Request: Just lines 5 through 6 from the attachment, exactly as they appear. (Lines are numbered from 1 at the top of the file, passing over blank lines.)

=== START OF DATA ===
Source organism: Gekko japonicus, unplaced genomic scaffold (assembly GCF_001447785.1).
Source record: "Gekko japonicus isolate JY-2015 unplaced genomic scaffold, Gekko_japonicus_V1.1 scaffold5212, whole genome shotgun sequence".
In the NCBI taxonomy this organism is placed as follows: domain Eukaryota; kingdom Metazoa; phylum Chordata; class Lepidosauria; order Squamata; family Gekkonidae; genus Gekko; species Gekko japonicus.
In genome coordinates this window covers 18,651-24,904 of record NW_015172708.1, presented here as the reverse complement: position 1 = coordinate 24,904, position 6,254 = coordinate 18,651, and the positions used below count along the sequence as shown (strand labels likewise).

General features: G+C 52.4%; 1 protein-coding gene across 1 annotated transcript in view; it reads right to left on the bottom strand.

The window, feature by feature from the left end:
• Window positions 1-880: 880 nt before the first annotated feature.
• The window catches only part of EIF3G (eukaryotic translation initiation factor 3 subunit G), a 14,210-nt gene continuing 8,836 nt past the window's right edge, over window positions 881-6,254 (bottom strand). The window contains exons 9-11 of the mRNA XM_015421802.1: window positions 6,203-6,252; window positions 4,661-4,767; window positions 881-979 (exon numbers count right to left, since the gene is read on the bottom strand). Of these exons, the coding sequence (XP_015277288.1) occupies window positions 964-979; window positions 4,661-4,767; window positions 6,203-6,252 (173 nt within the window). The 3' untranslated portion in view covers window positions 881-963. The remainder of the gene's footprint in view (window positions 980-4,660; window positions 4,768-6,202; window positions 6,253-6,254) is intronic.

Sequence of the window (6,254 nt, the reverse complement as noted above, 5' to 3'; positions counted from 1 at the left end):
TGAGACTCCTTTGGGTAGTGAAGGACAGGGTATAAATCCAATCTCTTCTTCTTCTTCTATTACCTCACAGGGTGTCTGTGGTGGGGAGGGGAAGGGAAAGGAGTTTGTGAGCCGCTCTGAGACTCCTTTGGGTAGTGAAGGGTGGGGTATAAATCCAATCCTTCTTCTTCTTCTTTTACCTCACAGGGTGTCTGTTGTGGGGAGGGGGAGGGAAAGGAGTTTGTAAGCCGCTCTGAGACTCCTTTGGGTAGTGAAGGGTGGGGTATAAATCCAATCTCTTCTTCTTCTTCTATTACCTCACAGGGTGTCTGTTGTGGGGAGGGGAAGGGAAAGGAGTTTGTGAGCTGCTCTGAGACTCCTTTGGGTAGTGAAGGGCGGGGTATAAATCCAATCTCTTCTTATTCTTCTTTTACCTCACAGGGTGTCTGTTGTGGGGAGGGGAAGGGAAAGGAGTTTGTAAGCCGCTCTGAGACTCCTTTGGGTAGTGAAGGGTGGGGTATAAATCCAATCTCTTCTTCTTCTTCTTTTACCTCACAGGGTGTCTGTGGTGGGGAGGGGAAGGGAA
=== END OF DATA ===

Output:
General features: G+C 52.4%; 1 protein-coding gene across 1 annotated transcript in view; it reads right to left on the bottom strand.

The window, feature by feature from the left end: